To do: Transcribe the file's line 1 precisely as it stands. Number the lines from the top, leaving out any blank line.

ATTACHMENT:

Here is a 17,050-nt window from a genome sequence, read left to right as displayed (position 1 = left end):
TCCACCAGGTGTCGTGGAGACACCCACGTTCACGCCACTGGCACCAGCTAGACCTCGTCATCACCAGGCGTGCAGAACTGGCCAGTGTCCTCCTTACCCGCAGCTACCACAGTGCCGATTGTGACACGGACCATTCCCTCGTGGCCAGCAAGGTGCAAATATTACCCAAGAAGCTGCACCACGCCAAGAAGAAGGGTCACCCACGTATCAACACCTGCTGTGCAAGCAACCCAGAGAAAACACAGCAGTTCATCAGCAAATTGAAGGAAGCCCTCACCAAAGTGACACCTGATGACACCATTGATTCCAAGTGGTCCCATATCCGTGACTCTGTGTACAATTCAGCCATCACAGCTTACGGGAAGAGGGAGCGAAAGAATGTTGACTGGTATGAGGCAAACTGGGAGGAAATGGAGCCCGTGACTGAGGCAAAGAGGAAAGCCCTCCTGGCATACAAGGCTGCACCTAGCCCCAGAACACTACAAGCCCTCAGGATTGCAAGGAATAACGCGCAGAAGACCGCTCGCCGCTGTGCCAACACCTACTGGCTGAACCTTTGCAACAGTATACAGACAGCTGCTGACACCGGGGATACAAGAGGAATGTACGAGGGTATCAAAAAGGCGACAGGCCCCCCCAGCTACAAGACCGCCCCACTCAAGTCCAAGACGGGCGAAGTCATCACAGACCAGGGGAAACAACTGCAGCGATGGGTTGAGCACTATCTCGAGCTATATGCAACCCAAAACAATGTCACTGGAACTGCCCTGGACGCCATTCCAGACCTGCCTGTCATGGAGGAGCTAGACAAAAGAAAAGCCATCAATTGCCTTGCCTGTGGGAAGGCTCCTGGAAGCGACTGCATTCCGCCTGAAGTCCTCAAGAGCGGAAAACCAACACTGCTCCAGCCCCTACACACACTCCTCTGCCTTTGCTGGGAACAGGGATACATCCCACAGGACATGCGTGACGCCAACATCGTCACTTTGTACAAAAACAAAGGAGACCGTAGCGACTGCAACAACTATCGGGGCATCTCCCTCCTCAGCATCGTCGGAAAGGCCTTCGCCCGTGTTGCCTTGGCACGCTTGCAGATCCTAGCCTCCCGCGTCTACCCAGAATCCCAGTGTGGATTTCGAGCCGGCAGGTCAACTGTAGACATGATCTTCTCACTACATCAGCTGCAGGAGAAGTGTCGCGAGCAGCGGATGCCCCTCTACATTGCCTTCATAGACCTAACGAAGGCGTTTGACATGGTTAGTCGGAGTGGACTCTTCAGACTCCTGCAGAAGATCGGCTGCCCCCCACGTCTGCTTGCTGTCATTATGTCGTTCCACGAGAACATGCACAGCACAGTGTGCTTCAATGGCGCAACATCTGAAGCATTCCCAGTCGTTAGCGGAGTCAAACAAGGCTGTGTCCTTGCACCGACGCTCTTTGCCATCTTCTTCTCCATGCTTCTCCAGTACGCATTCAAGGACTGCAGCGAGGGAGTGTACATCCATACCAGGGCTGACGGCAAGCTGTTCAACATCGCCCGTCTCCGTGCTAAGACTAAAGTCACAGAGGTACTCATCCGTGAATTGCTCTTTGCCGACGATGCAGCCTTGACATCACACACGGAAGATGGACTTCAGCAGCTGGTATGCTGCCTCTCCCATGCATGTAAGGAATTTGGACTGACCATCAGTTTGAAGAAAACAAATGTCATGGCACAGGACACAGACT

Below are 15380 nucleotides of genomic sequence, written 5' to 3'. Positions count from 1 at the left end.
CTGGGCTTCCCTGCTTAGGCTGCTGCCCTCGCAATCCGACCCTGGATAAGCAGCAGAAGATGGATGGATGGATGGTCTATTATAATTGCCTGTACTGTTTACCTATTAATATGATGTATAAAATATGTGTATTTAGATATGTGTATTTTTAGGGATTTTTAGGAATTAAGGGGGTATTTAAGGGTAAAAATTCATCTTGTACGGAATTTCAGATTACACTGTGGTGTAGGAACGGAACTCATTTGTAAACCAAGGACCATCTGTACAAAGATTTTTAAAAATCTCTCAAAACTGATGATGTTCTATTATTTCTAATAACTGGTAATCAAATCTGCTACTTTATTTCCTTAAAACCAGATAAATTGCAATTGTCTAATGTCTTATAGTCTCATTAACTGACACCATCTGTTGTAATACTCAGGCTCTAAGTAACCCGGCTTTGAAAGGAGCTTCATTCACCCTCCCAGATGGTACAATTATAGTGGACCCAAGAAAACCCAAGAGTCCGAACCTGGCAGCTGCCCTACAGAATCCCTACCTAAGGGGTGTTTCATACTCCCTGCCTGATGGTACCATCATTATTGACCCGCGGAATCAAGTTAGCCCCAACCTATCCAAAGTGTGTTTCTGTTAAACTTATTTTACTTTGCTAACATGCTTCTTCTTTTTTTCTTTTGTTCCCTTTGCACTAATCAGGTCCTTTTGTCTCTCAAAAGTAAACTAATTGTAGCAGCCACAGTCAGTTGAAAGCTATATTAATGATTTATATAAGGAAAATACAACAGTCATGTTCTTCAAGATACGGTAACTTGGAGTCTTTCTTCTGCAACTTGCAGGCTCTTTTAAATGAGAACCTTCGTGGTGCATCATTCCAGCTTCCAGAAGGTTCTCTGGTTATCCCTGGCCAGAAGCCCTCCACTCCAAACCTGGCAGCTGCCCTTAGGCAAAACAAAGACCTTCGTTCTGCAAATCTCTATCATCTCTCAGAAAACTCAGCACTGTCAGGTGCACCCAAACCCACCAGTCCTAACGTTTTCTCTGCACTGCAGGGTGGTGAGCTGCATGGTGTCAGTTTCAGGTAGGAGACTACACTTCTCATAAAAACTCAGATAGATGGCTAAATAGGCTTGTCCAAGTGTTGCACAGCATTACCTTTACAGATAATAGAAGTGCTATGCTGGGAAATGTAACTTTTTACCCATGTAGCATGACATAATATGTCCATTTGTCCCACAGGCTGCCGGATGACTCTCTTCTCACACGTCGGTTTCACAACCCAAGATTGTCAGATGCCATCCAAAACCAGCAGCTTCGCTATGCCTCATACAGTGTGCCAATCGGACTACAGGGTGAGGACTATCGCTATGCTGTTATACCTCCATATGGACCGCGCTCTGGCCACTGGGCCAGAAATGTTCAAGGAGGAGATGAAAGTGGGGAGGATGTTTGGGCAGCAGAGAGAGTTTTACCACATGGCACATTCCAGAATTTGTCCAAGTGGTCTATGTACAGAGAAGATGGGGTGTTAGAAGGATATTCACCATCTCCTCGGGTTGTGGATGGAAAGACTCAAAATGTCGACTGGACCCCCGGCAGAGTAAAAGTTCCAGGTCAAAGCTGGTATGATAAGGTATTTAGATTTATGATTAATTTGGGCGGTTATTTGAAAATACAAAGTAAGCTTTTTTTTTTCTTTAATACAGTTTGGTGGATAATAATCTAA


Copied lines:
Here is a 17,050-nt window from a genome sequence, read left to right as displayed (position 1 = left end):